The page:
speaks to woodturner, Hilary Hale.
What’s your background?
I had always admired woodturning, but I only really started doing it when my sons were old enough that I could have machinery in the house without fear. I guess it was admiring other people’s work initially that got me started.
I collected wooden bowls made by other people — I didn’t necessarily know them, but I knew their work. I have been working as a woodturner for about 25 years now.
What’s a typical workday like for you?
My workday varies hugely. I tend to do my more challenging work in the morning, and then the afternoons are spent getting things prepared for the next morning. I would get the wood cut and maybe drilled for some of the cutlery I make. Nothing goes to a finish in the afternoon.
That’s partly because of light and partly because I think that everyone’s attention span is starting to dwindle in the afternoon. What I make varies hugely from day to day. If I am doing something really difficult, I want to make sure I am finished before I open the gallery, so some days I would start much earlier than others.
My gallery hours vary, because I work on my own. Normally I try to be out in the gallery between 11am to 5pm.
Tell us about a recent/favourite project or design you have worked on?
I don’t produce the same design all the time. I much prefer making bowls to anything else I make, but they’re not all the same bowls. It largely depends on the timber that comes in. I like to work with storm-felled timber, whenever I can, so my favourite really is what fell down two years before.
At the moment, I have got a lot of elm that I am finishing, but I started those bowls two years ago. I’ve got a lot of oak that’s in the drying process, so they’ll be finishing sometime next year.
The timber chooses me rather than me choosing the timber. They all require slightly different treatment.
What’s your design style?
I let the timber speak for itself. I like very strong simple shapes.
What inspires your work?
It would be the wood itself. The timber really is my master and not the other way around.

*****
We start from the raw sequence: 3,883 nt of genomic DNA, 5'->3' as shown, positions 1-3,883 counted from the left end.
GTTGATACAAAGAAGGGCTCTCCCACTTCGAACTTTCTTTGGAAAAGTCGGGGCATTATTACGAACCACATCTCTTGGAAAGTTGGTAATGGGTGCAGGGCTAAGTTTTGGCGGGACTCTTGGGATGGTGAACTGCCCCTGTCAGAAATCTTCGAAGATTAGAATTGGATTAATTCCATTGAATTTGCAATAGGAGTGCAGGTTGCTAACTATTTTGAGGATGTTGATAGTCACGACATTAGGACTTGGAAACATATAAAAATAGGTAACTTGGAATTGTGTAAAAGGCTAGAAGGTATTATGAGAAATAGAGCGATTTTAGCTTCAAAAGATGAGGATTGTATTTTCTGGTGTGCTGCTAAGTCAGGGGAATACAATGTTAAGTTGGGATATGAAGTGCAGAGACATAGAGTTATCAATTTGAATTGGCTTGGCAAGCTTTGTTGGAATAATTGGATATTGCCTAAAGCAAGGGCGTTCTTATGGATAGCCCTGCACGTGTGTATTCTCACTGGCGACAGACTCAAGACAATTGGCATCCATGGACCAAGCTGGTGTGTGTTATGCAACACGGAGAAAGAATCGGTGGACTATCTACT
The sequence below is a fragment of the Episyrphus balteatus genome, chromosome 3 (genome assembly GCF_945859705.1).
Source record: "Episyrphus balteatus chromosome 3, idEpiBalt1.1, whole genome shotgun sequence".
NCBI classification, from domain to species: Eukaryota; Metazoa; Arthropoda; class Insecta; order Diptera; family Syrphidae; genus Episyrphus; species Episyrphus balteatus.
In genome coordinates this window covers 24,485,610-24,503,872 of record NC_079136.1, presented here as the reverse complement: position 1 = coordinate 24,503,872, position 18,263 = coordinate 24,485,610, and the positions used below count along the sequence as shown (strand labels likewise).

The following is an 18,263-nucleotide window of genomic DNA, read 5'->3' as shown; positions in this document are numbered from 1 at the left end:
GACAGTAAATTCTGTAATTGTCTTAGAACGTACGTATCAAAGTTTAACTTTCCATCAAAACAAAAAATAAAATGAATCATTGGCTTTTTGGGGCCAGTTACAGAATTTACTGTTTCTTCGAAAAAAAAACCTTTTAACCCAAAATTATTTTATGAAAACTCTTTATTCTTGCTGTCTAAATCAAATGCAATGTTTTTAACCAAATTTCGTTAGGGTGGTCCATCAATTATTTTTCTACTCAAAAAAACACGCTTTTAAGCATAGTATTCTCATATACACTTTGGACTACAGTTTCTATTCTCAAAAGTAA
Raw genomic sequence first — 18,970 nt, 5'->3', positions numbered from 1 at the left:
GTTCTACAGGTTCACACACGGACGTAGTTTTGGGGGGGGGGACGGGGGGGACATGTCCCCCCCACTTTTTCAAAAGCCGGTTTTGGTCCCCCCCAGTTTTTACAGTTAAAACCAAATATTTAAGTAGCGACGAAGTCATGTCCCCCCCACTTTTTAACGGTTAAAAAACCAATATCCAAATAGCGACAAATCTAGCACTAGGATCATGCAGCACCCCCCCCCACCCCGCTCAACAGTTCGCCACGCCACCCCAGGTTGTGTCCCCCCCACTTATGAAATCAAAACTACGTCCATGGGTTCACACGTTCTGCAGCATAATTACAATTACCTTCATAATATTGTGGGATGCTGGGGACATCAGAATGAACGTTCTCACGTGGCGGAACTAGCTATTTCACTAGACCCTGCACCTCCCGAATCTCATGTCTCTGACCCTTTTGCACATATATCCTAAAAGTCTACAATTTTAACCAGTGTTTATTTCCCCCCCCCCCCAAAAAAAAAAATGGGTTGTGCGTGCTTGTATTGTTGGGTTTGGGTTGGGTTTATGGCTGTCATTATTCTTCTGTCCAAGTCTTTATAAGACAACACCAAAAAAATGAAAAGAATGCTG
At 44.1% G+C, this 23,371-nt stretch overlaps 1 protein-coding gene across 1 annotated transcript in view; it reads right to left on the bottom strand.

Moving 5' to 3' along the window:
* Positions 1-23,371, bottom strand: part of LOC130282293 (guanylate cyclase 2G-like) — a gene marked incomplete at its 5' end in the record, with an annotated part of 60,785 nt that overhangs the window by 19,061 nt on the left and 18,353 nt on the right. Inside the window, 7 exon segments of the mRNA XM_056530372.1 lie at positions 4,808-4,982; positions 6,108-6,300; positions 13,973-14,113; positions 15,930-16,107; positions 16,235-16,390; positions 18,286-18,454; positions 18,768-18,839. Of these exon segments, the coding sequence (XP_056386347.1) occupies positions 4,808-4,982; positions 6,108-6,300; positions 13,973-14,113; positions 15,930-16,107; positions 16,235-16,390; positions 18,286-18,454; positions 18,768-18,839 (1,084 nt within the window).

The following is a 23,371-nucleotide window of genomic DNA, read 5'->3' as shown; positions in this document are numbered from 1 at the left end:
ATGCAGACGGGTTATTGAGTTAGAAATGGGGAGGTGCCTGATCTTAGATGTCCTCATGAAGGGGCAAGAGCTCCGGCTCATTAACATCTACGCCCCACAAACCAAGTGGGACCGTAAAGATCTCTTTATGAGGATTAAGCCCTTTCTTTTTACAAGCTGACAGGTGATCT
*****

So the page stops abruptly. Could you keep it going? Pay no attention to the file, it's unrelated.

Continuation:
What’s your favourite trend (if you have any)?
They’re not for me — because my timber has to dry, I would be 12 months behind any trends.
Trends don’t really affect me and if the sort of work I liked to make became unfashionable, I wouldn’t make something else just to fit in. I have to be honest in my design principles.
What’s your most treasured possession?
I have this gorgeous lathe called a VB36. When I bought it, it was the best lathe on the market. I have had it years. I use it most days.
These tools almost become part and parcel of yourself, and you don’t realise it until you try to teach somebody else to use them and you have gone into automatic mode. You’ve forgotten that you had to learn to use them once upon a time.
Who is your favourite designer, or style inspiration?
There are a family of ceramicists that I find inspiring, Bernard and David and John Leach. Their work influences me hugely in terms of shape.
Also, the architect Charles Rennie Mackintosh because of his championing of simplifying forms without making them totally bland.
What would be a dream project for you to work on?
I wouldn’t have one, to be honest. I think that things evolve as opposed to the feeling of “I’ve got to do that”. I am not just turning out the same old thing over and over again, nor am I looking for a radical change in direction.
Have you any design tips for us?
I would quote Polonius in Shakespeare’s Hamlet on this one: “This above all: to thine own self be true.” Just do what you think is right and appropriate for you.